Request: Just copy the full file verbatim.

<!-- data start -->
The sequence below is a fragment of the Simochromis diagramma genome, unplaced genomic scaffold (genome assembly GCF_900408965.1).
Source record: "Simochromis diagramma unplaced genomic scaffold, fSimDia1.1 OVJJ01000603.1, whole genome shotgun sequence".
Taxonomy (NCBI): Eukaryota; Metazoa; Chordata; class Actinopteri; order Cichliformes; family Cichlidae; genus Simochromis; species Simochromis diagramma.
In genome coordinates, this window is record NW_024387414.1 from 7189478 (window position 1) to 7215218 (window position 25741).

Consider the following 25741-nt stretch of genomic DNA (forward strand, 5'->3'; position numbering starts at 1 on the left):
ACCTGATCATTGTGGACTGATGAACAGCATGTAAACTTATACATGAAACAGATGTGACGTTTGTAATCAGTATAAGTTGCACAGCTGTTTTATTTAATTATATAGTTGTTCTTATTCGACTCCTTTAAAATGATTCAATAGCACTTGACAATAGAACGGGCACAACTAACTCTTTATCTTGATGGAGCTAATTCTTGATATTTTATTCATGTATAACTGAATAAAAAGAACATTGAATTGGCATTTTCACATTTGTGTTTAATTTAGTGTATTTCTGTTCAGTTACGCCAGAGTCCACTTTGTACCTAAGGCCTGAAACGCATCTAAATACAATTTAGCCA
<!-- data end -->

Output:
The sequence below is a fragment of the Simochromis diagramma genome, unplaced genomic scaffold (genome assembly GCF_900408965.1).
Source record: "Simochromis diagramma unplaced genomic scaffold, fSimDia1.1 OVJJ01000603.1, whole genome shotgun sequence".
Taxonomy (NCBI): Eukaryota; Metazoa; Chordata; class Actinopteri; order Cichliformes; family Cichlidae; genus Simochromis; species Simochromis diagramma.
In genome coordinates, this window is record NW_024387414.1 from 7189478 (window position 1) to 7215218 (window position 25741).

Consider the following 25741-nt stretch of genomic DNA (forward strand, 5'->3'; position numbering starts at 1 on the left):
ACCTGATCATTGTGGACTGATGAACAGCATGTAAACTTATACATGAAACAGATGTGACGTTTGTAATCAGTATAAGTTGCACAGCTGTTTTATTTAATTATATAGTTGTTCTTATTCGACTCCTTTAAAATGATTCAATAGCACTTGACAATAGAACGGGCACAACTAACTCTTTATCTTGATGGAGCTAATTCTTGATATTTTATTCATGTATAACTGAATAAAAAGAACATTGAATTGGCATTTTCACATTTGTGTTTAATTTAGTGTATTTCTGTTCAGTTACGCCAGAGTCCACTTTGTACCTAAGGCCTGAAACGCATCTAAATACAATTTAGCCA